When Nazi saboteurs jeeringly predicts to the nation of new depredations via their radio Voice of Terror, the Intellegence Inner Council summons Sherlock Holmes (Basil Rathbone)to help in ... See full summary »
During WWII several murders occur at a convalescent home where Dr. Watson has volunteered his services. He summons Holmes for help and the master detective proceeds to solve the crime from ... See full summary »
When the fabled Star of Rhodesia diamond is stolen on a London to Edinburgh train and the son of its owner is murdered, Sherlock Holmes must discover which of his suspicious fellow passengers is responsible.
In London, a secret society led by lawyer Thaddeus Merrydew collects the assets of any of its deceased members and divides them among the remaining members. Society members start dropping ... See full summary »
A British soldier goes off to fight in World War I, with his girlfriend waiting and worried at home. He is soon wounded in battle and crippled. He comes to the conclusion that she would be ... See full summary »
Card cheat Ronald Adair hears a disembodied voice coming from a painting of a cardinal threatening him with exposure and disgrace unless he becomes part of a criminal conspiracy involving counterfeit money. Adair is reluctant and is later found shot in the head in a bank. Holmes rightly suspects that his arch-enemy Moriarty, the master of disguise, is behind the plot. Written by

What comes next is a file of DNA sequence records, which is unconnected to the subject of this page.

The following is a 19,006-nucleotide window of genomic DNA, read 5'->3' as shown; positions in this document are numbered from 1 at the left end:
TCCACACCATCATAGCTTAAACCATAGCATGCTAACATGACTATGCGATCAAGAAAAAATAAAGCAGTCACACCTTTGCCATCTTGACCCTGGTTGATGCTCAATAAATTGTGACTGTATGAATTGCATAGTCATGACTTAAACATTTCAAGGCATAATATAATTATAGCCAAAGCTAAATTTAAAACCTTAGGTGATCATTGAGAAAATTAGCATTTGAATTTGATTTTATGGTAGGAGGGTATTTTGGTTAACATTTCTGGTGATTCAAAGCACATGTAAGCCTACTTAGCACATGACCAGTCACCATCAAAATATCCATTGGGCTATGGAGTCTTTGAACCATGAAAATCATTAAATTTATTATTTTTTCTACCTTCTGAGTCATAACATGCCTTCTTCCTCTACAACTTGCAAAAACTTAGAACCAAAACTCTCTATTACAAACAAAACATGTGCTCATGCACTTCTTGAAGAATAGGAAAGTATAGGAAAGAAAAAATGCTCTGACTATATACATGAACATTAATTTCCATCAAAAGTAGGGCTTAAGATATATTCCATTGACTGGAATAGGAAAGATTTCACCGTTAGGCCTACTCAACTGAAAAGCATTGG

Creaky and confined early talkie from the UK that is the first of five in this Sherlock Holmes series.
A few of the impressionistic scenes are impressive and lend what little atmosphere is available in the technological and limited restraints of the period. There are some interesting and odd little flourishes and we have some pre-code dialog like "oh my God" and "go to Hell" that would become no-no's in the years ahead.
While the dated delivery is the damper in this otherwise OK presentation and it looks theatrical, but is somewhat enhanced by the creepy characters and some dark and mysterious images. Holmes, Watson, Moriarty, La Strade, and Mrs. Hudson are all respectful renditions. The "game" afoot is complex and Sherlock's deductions are sound.
This long lost film is a welcome find for aficionados and an example of sound movies finding their way, and an artifact worth a view for its time and place. The biggest fault is not its confinement but its soggy and slow delivery of almost all of the dialog where it feels like they were not sure that the on set concealed microphone would catch every word.
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